For Reel


The Millionaire (1931)
June 25, 2016, 4:57 pm
Filed under: Reviews | Tags: , ,

Director: John G. Adolfi
3.5 Stars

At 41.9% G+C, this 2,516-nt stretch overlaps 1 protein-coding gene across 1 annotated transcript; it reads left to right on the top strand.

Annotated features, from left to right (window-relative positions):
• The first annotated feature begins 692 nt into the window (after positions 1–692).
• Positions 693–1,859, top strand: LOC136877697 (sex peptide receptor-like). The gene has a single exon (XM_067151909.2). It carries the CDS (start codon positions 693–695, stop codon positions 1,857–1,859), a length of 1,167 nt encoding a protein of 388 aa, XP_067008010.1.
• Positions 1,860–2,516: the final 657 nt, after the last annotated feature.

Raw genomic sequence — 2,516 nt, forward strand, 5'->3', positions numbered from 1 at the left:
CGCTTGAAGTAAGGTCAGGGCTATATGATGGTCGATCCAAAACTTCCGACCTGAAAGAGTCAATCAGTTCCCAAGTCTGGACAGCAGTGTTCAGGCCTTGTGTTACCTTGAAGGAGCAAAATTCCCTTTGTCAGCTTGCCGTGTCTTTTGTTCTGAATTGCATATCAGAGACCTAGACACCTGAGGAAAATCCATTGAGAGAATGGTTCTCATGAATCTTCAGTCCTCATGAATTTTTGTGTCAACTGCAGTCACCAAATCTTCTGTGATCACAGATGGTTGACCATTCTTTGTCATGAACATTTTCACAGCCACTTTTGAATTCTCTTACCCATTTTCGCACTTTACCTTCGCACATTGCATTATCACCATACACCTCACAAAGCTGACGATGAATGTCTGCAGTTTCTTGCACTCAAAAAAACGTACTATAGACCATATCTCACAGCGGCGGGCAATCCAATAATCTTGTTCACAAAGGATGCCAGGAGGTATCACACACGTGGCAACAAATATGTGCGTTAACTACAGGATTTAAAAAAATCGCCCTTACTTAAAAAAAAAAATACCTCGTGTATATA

The MillionaireIn the early-1930s, there is perhaps no better example of a Hollywood star as the auteur of their films than George Arliss. After prestige picture Disraeli proved to be a big hit, the unlikely star not only had the respect of his peers, but new freedom at the studios. The Millionaire is a key example of Arliss’ forward-thinking genius in that he personally cast James Cagney for the role of a braggadocios insurance salesman who prompts the turning point in the film. It’s a small but crucial role, and the scene itself is a fascinating clash in styles—it is remarkable that a British thespian with a theater background could recognize the brilliance in Cagney’s unhinged, neurotic line deliveries. The rest of the picture is as charming as one would expect from Arliss, rife with his bemused reactions as he slyly controls the people around him, working as a sort of puppet master over the younger generation. As charming as the later scenes are (Evalyn Knapp is irresistible as his young daughter), Arliss’ true genius tends to come through in the melancholic moments. Here, there’s a bittersweet farewell to the automobile factory he built. The sequence plays much longer than one might typically expect, and Arliss focuses on the gestures with terrific detail—the way he studies the engine he innovated, how he throws his keys on the table. A bittersweet piano rendition of Auld Lang Syne accompanies the scene, giving equal credence to both the farewell and to the promise of the future (the poetic equivalent of the Cagney/Arliss scene, which similarily carries the weight of the passing of a generation and the rise of the next).

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